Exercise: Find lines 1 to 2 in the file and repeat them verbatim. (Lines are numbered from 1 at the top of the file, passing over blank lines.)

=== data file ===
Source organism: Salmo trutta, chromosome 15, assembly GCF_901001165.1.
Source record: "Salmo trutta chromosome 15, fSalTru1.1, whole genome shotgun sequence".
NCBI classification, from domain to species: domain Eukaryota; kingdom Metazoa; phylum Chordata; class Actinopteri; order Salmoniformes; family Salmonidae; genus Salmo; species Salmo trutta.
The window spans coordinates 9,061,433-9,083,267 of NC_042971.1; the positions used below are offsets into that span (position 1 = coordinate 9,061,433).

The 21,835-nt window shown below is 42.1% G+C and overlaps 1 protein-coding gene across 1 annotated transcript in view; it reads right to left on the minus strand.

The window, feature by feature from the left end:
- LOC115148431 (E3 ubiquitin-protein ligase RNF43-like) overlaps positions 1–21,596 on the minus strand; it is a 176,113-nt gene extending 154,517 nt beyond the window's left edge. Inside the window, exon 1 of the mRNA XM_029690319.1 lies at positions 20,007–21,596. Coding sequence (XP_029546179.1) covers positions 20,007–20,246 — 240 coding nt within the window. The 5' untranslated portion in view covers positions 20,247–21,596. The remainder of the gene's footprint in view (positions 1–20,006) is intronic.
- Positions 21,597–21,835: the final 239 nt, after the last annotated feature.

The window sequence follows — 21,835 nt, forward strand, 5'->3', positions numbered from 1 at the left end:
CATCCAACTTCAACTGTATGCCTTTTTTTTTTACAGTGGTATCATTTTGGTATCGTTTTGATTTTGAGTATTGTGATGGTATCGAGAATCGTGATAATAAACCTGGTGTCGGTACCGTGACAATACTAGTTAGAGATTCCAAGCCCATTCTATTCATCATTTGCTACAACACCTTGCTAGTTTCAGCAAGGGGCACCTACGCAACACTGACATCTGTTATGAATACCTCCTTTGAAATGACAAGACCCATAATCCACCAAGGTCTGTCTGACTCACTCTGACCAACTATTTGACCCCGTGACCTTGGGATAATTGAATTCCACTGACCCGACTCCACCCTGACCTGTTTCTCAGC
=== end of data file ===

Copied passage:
Source organism: Salmo trutta, chromosome 15, assembly GCF_901001165.1.
Source record: "Salmo trutta chromosome 15, fSalTru1.1, whole genome shotgun sequence".